As a beginner’s primer, it’s harmless, and it has its uses, but to anyone with a few strands of grey in their hair, this book is best passed over. And to be perfectly honest, I didn’t care for the design of the book. The illustrations and diagrams were lifeless and uninspired, matching, I fear, the intensity of the book.

So, there you have it — two reviews, one thumb up and the other one down. Your mileage might vary. Both are readily available online. I recommend you give Varla Ventura’s Fairies, Pookas, and Changelings a look. As for Leanna Greenaway’s Wicca, well, you’ve been warned.

My thoughts on @PsypressUK’s Getting Higher by Julian Vayne

Posted in Magick by Trial & Error on May 9, 2017 by Occult Detective


In many ways, this is the book I’d always planned to write. Unlike most of my peers, drugs were never a recreational pastime for me. They were a tool for self-discovery, of religious and spiritual awakening. I was on a shaman’s journey, tapping into the multiverse through psychedelics and ritual magick.

In my late teens through mid-twenties, I experimented, predominately,  with LSD, various strains of marijuana, and Psilocybin, but also periodically with morning glory seeds, damiana, kava, woodrose, and the like. My experiences with DMT, MDMA, mescaline, and salvia were far rarer.

With a select group of friends, I would embark on vision quests, guided regressions, astral projections, and various ritualistic exercises all in an attempt to achieve a higher state of being, to expand my consciousness and become one with the universe.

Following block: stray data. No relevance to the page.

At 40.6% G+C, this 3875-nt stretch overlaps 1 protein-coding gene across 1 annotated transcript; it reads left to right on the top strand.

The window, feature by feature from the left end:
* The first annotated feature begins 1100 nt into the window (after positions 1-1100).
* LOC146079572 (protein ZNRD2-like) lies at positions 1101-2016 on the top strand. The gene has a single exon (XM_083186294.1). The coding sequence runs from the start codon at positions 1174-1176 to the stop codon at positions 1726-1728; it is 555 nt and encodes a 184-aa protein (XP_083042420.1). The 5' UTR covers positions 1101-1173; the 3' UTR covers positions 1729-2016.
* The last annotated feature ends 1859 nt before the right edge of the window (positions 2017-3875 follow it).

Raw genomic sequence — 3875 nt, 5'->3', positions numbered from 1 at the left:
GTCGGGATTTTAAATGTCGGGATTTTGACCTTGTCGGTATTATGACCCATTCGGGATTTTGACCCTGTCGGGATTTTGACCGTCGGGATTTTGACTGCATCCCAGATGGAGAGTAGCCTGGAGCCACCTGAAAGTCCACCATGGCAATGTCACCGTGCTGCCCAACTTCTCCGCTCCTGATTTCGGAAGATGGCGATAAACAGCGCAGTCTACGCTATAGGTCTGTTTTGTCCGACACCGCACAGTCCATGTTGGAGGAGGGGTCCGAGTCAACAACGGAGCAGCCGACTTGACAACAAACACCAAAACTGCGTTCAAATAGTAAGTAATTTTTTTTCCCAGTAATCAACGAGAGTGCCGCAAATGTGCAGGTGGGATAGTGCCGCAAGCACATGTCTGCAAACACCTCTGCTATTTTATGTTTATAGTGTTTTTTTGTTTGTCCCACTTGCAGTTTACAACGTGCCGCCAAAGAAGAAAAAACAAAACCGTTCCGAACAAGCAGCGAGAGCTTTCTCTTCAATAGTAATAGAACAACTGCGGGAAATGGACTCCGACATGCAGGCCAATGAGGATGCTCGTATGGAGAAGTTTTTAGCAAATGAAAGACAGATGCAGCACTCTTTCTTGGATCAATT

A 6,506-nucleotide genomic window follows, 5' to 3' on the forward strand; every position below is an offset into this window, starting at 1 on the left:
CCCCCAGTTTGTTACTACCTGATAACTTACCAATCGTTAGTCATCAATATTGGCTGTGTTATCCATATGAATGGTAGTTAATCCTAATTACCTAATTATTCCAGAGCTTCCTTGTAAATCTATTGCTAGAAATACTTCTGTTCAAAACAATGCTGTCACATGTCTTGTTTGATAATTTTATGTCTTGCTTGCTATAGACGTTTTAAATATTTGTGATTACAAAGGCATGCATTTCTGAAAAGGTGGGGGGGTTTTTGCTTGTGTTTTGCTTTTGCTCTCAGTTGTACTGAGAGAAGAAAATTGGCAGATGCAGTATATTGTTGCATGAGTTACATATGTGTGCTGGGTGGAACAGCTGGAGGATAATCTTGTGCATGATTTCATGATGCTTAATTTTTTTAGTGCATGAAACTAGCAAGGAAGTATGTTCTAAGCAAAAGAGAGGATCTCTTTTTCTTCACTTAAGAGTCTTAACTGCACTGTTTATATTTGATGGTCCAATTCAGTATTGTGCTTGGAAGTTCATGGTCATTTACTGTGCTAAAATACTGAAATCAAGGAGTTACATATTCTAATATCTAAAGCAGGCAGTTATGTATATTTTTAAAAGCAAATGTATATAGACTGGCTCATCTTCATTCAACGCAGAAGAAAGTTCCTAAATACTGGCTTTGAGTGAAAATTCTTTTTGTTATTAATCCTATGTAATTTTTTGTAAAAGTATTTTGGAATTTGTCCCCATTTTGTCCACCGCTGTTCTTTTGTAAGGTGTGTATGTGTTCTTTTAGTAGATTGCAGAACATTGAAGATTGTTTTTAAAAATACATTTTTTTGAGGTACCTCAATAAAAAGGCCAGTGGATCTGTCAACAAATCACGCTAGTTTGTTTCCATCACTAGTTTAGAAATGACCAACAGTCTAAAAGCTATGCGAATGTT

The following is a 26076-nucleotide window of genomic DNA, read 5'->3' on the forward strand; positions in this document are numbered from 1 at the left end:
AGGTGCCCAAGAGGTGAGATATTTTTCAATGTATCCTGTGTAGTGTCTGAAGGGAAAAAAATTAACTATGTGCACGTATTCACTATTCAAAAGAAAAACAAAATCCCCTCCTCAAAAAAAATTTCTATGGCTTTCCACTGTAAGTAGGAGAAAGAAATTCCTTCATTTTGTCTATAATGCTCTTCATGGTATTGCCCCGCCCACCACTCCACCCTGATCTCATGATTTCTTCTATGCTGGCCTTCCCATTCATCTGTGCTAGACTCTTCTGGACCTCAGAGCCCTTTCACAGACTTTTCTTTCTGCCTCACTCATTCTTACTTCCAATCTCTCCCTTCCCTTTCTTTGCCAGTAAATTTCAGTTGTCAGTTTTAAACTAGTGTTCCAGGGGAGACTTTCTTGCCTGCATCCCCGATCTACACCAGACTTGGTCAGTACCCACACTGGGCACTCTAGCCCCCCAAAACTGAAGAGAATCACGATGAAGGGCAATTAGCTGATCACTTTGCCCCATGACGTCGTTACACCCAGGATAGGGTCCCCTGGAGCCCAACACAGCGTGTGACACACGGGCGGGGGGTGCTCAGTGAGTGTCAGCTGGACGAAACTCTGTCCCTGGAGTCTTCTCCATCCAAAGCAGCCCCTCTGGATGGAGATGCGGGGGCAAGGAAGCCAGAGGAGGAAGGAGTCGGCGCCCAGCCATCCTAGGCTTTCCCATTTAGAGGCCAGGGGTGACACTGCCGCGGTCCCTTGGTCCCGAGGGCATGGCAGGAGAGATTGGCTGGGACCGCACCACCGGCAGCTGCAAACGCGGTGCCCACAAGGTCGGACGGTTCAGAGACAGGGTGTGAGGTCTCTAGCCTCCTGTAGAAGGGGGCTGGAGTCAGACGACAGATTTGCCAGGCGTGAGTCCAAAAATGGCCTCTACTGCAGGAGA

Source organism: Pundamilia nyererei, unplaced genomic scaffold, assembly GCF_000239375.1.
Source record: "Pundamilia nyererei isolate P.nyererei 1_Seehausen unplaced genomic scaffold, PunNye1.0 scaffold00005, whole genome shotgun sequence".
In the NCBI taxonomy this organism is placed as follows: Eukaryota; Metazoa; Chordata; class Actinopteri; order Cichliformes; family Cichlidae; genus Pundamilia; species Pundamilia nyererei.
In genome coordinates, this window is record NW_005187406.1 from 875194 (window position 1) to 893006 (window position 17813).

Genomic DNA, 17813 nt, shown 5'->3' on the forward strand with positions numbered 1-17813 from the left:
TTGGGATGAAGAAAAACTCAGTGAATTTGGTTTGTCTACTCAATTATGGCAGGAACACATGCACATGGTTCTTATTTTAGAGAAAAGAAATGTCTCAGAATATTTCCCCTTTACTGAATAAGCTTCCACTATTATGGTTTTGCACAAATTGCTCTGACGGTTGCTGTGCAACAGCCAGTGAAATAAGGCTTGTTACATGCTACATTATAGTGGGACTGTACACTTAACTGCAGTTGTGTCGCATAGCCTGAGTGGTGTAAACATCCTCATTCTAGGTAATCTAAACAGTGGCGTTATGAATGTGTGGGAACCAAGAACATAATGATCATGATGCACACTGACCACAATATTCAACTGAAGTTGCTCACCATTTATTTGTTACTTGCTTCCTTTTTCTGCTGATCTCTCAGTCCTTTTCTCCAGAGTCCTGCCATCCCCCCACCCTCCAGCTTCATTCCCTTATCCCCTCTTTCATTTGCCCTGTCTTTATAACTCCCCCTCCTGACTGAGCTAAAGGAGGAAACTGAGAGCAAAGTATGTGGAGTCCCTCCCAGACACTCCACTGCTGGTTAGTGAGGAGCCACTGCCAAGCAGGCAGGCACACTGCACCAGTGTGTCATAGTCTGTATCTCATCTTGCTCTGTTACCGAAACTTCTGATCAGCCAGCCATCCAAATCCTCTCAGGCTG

We enhanced our explorations of self by utilizing trance, mediation, sensory deprivation tanks, hermetic rites, drum circles and more in direct synthesis with entheogens, but always with a singular intent: a union between ourselves and the divine.

I had quite a number of successes and more than a few failures. The price was high, but on a spiritual level, I felt that I had touched the sky and that feeling has never faded. It’s not a path for everyone, to be sure, but it’s an honest journey.

Exploring oneself through altered states of perception is not for the faint of heart. Truth uncovered through such a journey can be a double-edged sword.

In Getting Higher: The Manual of Psychedelic Ceremony, Julian Vayne takes us on just such a journey, blazing a trail whose roots are intertwined with the counter culture and shamanistic practices. While I wish Vayne embraced more European influences, Getting Higher is a really solid production, full of wit, wisdom, and whimsy.

Getting Higher is really about maximizing your experiences, giving the reader a multitude of ways to express themselves via enhanced mental states. I consider this essential reading for those new to the way of the psychonaut.

Beyond the outstanding explorations, the book is also a beautiful work of art. The cover is straight out Haight-Ashbury-esque and the interior is decorated with illustrations that put me in mind of the Fabulous Furry Freak Brothers.

I loved this book, from stem to stern, and it really took me back to a time when I was preoccupied with who I was, who I wanted to be, and how I was connected to something bigger, something cosmic. It was an important journey and I wish I would have had Getting Higher to help guide me through it.

Getting Higher: The Manual of Psychedelic Ceremony by Julian Vayne is available online via the publisher, Psychedelic Press, or wherever books are sold. Do yourself a favor. Expand your consciousness. Buy this book.